There are more important developments in the world today, but that didn't put too big a crimp in the startup of the Rex Ryan book signing and media tour this morning.
In fact, Ryan's tour was already impacted to a certain degree by the Osama bin Laden story with the cancellation of a taping for the Charlie Rose Show this afternoon. But today's taping of tonight's Dave Letterman appearance is still on, as is his appearance at the Sports Emmys at Lincoln Center.
And Rex kept his schedule for meetings with Jets reporters and others at Random House in New York City today to discuss his new book, "Play Like You Mean It: Passion, Laughs, and Leadership in the World's Most Beautiful Game," written with Don Yaeger and published by Doubleday
Looking regal and legal in a charcoal suit, white shirt, black and white checked tie — everything in B&W except for his gold Super Bowl rings on his right (plus some unspecified Jets green he said he was wearing, which turned out to be the lining of his jacket) — Ryan sat facing the window in the 19th floor conference room looking out onto Central Park three blocks away. First he signed books for about 20 Random House employees. Then he entertained a variety of questions on his book from assembled reporters.
One of the first that came to mind for the reporters and will for a number of fans is "Why this book? Why now? What have you done?"
"Well, I thought we'd win the Super Bowl first ... no, just kidding," Rex said before explaining his rationale for churning out the words after a two-year NFL head-coaching career that has produced two AFC Championship Game appearances.
"I've always said how blessed I've been to become a head coach. It's an incredible opportunity," he said. "This gives me the platform to show the fans — and I'm a fan, too — the inner workings of what takes place. This would be an opportunity for me to say this is what it's like."
So he went into the details of what it's taken to get the Jets to this point, with his friendly nature but no holds barred. Some of those details have already gotten some play, and Ryan fielded questions on them, such as the perceived slap at the Giants that has gotten some of Big Blue's following riled up.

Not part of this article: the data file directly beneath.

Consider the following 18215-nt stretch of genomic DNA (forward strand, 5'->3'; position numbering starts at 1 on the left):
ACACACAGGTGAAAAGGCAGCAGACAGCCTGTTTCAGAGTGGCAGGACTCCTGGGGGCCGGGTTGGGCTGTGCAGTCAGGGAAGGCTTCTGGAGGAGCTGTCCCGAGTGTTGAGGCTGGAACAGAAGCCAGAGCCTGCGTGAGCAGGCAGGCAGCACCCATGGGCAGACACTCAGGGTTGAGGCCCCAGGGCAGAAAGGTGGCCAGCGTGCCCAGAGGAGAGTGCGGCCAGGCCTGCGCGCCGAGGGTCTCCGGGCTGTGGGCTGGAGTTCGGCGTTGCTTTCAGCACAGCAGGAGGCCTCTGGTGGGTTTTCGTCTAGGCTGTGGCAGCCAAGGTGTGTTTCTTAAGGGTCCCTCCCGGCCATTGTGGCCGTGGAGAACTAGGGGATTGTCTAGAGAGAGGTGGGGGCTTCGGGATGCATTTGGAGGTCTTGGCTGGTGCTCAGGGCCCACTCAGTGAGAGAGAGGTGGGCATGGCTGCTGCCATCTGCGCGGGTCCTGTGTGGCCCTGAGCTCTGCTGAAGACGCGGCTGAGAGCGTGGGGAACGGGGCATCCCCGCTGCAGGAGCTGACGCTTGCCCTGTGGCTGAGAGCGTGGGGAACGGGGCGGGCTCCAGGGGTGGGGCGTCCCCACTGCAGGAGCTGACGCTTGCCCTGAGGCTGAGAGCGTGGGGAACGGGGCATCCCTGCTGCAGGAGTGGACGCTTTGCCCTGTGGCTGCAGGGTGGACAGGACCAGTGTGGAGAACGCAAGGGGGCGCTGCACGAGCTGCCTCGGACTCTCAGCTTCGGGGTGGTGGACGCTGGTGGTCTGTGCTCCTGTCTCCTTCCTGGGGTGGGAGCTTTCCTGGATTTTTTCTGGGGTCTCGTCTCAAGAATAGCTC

"That's the beauty of this sport," he said. "I know as much about Giants history as probably 90 percent of their fans and even the people in the building. I know about Charlie Conerly, Jim Katcavage, Sam Huff. I can tell you about all those guys. I'm not trying to disrespect their past at all.
"But when I came here I didn't come here to play second fiddle to the Giants or to anybody else. I base things on facts and beliefs. When I say something I believe, it's from my heart. We've played better than the Giants the last two years and those are the only two years I've been here. What happens the next eight years, we're getting ready to find out."
Ryan also wrote about some observations regarding the departures of Kerry Rhodes, Eric Barton, Chris Baker and Vernon Gholston that raised some eyebrows. Of Rhodes, he said:
"My problem with Kerry, I thought he had more to give. I wanted him to spend more time with [DBs coach] Dennis Thurman. I said he was Hollywood, but I don't care — that's great. But it was the work ethic. I don't think he gave it to us. Maybe he's giving it to Arizona now."
Gholston was another story. Rex said there were a few words he might've chosen differently if he were writing the book now and one of them is that Gholston was "a phony."
"What I meant were his numbers [at the 2008 NFL Combine workouts] were phony. He didn't play up to them — nobody could play up to them. ... But I was proud of Vernon. He did get better. I have a huge amount of respect for Vernon Gholston. ... I appreciate the two years he was there."
Ryan got into a lot of other topics in the book, from the background to the selection of Mark Sanchez to the background of the Jets appearing in "Hard Knocks" last August. He also was asked to comment on the irony of his dyslexia — a story that we broke for Jets fans on newyorkjets.com with Rex back in June 2009 and that he retold in the book — and that he is now a published author. "No way I thought this was possible," he said.
He also talked about growing up as the son of an NFL head coach, Buddy Ryan, which led him to become a fan of the game, a ballboy of the Jets for a number of years beginning in 1968. Buddy, Rex said, just had surgery and just came out of the ICU. "He's doing good, thanks for asking," Ryan said. "He got the first copy of the book."
Rex even had a comment that will get some circulation today about the killing of bin Laden.
"My first thought was that 9/11, 10 years ago, was probably the worst day in this country's history, or one of them for sure," he said. "Quite honestly, I was happy we got him."
And shortly after that, Ryan was on his way to the next stop on the tour.
Writer Wins Award from Writers
Ryan also learned today that the Professional Football Writers Association honored him when it announced its annual awards today.
Ryan was named the recipient of the Horrigan Award, which the PFWA presents to a person (not a player and not a team public relations staffer) whose qualities and professional style helped the media best do its job in the past season.